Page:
Tuesday, November 19, 2013

Games Are Okay For Kids...Sort Of

Sarkeesian finally released a new Tropes video!!! Which I won’t have time to watch for a few days. I say this without disrespect to her, since I get that this instant popularity thing that happened to her has allowed her the opportunity to travel, go to conventions, and speak about the issues of feminism in games and the gaming community. That’s a fantastic chance and I would be doing very much the same thing as her, and heck it’s her livelihood now and it pays the bills. But I wish these videos would release at a steady pace. They seem to be taking much longer then they should, and I wish a reason as to why would accompany them. That’s all.

So, we’ll talk about this new study that says video games are not that bad for kids! Yep. According to the University of Glasglow tracking nearly 11,000 kids, some as young as 5 years old, did not show any behavioral problems from playing video gamesAnd because they had such a large pool of results, the researchers feel really freekin’ confidant about their findings. And this is where we clarify the results: the researches pulled data from a decade long study where they focused on 5-7 year olds. The behavioral outcomes were based on the children’s mothers assessment and included other factors such as family income and television consumption.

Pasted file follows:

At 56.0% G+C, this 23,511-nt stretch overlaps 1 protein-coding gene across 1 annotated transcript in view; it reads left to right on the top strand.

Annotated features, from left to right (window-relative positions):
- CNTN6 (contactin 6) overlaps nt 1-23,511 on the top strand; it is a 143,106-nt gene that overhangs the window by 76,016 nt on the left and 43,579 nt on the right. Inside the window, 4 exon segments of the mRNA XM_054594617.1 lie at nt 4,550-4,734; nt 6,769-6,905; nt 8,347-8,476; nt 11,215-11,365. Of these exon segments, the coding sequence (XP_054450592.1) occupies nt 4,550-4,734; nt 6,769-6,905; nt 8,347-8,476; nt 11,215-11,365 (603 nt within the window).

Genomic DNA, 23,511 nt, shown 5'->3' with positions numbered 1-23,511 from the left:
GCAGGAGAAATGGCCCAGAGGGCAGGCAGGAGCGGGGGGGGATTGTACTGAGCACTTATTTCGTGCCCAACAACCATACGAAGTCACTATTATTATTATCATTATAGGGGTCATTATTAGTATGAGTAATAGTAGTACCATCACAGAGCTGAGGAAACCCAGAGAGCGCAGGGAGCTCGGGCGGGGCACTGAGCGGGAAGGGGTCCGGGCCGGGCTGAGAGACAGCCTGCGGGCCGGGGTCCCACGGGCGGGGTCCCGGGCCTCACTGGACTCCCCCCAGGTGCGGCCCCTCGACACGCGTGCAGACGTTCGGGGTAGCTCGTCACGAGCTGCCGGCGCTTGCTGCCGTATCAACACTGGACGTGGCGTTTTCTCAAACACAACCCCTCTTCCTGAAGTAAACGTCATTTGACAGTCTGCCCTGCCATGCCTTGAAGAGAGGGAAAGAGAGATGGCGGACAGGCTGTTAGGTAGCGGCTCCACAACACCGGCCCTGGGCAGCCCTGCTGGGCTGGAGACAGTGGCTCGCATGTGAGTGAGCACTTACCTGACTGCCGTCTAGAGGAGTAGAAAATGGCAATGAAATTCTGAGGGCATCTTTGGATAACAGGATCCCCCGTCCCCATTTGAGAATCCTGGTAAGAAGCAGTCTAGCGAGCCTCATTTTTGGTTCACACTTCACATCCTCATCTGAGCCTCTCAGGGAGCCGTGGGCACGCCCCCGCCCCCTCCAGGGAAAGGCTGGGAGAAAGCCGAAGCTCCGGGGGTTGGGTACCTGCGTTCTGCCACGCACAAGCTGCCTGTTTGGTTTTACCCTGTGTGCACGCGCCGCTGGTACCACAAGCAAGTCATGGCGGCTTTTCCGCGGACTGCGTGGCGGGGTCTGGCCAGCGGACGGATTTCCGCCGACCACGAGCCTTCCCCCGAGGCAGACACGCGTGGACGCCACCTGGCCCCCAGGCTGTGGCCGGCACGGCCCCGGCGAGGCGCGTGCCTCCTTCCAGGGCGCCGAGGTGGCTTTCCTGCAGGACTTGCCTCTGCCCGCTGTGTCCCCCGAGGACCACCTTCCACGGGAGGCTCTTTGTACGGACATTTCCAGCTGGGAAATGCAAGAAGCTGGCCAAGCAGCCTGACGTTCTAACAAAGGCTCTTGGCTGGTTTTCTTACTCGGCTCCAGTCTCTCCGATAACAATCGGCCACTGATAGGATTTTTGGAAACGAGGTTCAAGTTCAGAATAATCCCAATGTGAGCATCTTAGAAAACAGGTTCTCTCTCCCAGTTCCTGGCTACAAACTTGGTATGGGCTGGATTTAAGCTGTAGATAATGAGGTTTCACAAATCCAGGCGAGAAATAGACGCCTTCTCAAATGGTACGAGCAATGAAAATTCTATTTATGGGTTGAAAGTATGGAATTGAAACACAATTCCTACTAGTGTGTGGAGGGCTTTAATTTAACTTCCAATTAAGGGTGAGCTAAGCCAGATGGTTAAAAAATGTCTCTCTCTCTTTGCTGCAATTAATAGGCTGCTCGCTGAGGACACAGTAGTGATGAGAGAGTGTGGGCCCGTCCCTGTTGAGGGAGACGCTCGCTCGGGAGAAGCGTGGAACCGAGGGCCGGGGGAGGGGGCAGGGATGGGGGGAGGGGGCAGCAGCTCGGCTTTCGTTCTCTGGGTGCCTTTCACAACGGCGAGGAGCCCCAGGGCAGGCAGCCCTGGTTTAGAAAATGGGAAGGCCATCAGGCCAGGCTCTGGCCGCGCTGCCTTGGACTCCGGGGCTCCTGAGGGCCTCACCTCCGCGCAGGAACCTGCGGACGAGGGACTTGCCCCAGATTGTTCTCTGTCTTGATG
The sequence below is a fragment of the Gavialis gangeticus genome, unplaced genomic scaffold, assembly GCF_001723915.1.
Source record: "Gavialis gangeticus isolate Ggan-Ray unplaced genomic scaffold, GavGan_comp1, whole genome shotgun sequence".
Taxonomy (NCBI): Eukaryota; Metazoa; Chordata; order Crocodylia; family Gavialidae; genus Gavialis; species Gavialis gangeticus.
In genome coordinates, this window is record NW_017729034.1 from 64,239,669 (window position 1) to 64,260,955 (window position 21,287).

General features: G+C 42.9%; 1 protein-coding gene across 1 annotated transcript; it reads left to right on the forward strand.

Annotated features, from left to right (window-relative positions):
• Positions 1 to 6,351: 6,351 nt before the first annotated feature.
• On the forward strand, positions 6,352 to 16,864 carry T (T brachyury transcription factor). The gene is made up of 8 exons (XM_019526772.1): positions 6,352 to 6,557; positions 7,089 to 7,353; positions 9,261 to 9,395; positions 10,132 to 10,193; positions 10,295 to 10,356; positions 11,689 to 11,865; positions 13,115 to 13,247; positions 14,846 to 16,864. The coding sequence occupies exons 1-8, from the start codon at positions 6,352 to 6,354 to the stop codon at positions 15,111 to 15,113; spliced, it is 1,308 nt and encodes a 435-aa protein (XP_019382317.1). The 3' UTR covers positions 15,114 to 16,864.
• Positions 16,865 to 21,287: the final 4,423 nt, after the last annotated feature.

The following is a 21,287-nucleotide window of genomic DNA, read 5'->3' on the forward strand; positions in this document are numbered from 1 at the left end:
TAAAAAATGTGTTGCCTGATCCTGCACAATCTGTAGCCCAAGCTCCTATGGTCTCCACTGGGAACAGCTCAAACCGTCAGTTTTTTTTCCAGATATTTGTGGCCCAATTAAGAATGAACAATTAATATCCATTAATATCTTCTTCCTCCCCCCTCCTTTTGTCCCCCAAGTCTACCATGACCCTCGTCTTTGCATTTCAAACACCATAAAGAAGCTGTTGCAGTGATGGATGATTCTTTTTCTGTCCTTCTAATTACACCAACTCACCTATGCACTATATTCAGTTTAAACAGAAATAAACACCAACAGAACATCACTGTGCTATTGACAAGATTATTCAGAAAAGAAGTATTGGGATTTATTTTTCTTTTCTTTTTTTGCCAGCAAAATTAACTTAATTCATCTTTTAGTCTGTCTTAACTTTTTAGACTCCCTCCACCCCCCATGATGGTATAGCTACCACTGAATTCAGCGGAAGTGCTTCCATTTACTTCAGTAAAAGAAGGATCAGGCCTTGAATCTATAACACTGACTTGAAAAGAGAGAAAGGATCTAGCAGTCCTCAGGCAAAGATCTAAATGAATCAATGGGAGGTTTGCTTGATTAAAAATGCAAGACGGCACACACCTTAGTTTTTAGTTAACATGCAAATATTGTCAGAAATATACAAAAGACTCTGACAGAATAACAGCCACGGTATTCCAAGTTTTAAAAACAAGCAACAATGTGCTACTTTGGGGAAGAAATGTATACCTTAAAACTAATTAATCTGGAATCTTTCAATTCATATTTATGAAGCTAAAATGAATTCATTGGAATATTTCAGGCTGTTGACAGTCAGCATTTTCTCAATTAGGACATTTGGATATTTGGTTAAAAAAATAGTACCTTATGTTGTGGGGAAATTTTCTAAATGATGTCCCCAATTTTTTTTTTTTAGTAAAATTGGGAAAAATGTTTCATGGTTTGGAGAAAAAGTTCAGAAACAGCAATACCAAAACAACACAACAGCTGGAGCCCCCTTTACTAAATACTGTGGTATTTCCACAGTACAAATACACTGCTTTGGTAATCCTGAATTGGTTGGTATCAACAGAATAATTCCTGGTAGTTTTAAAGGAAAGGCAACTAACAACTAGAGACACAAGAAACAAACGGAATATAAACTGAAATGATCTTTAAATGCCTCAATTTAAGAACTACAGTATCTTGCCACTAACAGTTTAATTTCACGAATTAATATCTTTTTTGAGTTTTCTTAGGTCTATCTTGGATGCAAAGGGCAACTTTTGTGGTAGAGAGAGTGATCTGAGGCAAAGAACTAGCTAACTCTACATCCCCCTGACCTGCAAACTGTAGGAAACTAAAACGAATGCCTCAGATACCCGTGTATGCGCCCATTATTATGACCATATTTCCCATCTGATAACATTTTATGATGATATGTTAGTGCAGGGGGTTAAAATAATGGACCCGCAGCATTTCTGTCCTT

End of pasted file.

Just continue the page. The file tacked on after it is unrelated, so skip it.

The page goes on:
They found some links between excess television watching and deteroating behavior, but not between gaming and bad behavior, or ADHD, or emotional problems, or even that there’s a difference in results between boys and girls. The paper has some in-bepth analysis on what it all means, but it doesn’t make sweeping claims that video games are better for kids then other forms of media, rather that the claim of games giving kids behavioral problems is not solid. While the claims going around the internet are grand, this study is a step in the right direction on what researchers can pull from doing large groups versus the 20 kid, stick them in a gray room and watching them and freak them out, that most studies tend to do. More accuracy! This isn't the end-all, be-all for studies about children and video games, but it's a good start for science.

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